Another strategic planning client’s production department cannot keep pace with the company’s marketing offer, sales promises, and investor commitments.  Despite their preference to “go it alone”, they are now in merger and acquisition negotiations.  Sometimes, another company with superior production capability is needed on your team. It is not OK to just accept whatever your current production team can deliver or hear “we are working on it” any longer.

Although there are usually several elements that drive the pace for growth, there is usually one dominant premise that takes the lead.  Does every member of your executive team know which factor defines the pace of growth for your business?       

What is the premise behind your pacing?


One Way to Predict Your Next WAVE OF CHANGE

Accountants. Architects. Consultants. Designers. Engineers. Counselors. Speakers. Trainers. You know the list…companies who sell time, expertise, advice, analysis, guidance, etc.

Typical Numbers:

Imagine that the typical billing multiplier in the market place has been running around 2.5 so an average billable employee with a compensation package totaling $75,000/yr could be reasonably be expected to produce $187,500/year in fee related revenue.  The average hourly price for the professionals would need to average $150/hr and the professionals would do billable client-related work 60% of their time for those numbers to result. Since fees often constitute as much as 80% of a service firm’s gross revenue, a $5 Mil/yr firm would have about 21 billable professionals producing $4.0 Mil/yr in fee revenue.  A firm like that would probably generate 40% gross profit which could fund $1.5 Mil (30%) for operating expenses (business management, marketing, and overhead).  The owners could end up with a 10% net operating profit of $500,000/yr. There would be as much as $900,000 available to cover salaries for a few managers, a marketing coordinator, a small accounting department, and maybe an administrative or IT professional. That’s 28-30 employees.

A similar series of metrics could be run for distributors.  The difference is: by the time a profitable distribution company reaches the 25-30 employee mark, they are typically generating closer to $10 Mil/yr in gross revenue.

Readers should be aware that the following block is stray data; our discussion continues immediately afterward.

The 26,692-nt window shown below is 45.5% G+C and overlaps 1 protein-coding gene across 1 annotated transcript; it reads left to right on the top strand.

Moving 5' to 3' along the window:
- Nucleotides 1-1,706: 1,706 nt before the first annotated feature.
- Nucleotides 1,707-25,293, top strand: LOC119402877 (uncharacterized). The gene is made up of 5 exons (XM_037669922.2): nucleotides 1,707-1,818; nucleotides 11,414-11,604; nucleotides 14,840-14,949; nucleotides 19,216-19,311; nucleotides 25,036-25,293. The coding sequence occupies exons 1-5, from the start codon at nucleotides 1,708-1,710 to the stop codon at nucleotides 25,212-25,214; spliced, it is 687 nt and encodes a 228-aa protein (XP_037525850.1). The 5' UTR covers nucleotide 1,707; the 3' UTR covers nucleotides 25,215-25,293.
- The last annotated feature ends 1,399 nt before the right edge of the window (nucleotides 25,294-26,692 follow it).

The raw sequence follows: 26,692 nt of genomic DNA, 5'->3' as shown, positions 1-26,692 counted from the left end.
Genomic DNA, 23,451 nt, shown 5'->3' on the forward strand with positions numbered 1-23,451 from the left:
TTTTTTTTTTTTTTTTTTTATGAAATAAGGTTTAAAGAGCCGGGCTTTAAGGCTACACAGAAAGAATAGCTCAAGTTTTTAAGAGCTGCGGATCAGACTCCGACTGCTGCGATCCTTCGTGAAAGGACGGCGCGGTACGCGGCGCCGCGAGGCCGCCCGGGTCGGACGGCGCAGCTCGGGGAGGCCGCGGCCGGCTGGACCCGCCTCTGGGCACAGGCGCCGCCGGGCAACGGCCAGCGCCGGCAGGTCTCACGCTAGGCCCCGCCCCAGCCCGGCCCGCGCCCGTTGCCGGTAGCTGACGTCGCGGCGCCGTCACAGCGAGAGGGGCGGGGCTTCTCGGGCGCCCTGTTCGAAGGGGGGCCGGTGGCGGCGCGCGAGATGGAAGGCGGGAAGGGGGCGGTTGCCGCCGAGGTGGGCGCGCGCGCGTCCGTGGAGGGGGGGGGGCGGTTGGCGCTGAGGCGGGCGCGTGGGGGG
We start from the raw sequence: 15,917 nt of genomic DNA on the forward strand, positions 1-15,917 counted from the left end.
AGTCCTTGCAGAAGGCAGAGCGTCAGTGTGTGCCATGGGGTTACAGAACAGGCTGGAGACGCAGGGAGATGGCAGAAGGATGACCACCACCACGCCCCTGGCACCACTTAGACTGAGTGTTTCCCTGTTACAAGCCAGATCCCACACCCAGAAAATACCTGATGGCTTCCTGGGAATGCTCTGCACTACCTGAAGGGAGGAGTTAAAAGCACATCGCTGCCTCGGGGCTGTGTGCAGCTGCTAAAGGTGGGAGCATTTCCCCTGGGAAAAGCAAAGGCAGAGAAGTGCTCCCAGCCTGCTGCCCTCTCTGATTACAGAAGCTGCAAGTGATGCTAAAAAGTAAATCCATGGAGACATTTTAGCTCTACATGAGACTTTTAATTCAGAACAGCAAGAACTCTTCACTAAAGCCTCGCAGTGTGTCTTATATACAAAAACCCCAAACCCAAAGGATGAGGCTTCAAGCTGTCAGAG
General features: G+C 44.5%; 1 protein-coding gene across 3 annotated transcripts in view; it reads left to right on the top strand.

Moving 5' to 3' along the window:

In general, are service firms that generate $5 Mil/yr in revenue with 25-30 employees (or distributors at $10 Mil with 25-30 employees) positioned for growth, a plateau, or free fall?

Does the well-known phrase “5 MILLION DOLLAR WALL” answer that question?

A stubborn plateau often occurs at 25-30 employees…and it happens across a wide variety of industries. The managers have become tired. The complexity of dealing with that many people becomes too difficult. The amount of money available for management salaries is too small to encourage the business leaders to hire more non-billable employees. The need for additional departments becomes evident, but the time to deal with re-organization doesn’t exist. Account profitability often starts to slip backwards at the 25-30 employee level as experienced people delegate and lack the time to provide sufficient training.  Systems used by a core group of 10-12 employees are still in place but no longer work.

Ironically, we are helping a client with 175 employees that is experiencing the same kind of span-of-control plateau faced by $5 Mil/yr companies and 25-30 employees. It’s just their 7th wave of change.

Aldonna R. Ambler, CMC, CSP has earned the right to be called THE GROWTH STRATEGIST®. She has won over 2 dozen national and statewide “entrepreneur of the year” awards for the resilient growth of her international businesses across 4 recessions.  Her midsized BtoB clients get on…and then stay on…the published lists of the fastest growing privately held companies. She owns and operates a suite of companies that help privately held midsized companies achieving accelerated growth with sustained profitability® through opportunity & resource analysis, 4 approaches to strategic planning, executive advisory services, growth financing, and targeted search.  2013 is Ambler’s 9th year hosting a weekly peer-to-peer-to-peer syndicated on line talk show that features interviews with CEOs/Presidents of midsized companies (typically between $20 and 200 Mil/yr.) sharing success tips about the growth strategy-of-the-week. An archive of over 300 interviews is available at www.GrowthStrategistShow.com. She can be reached toll free at 1-888-Aldonna or at Aldonna@AMBLER.com.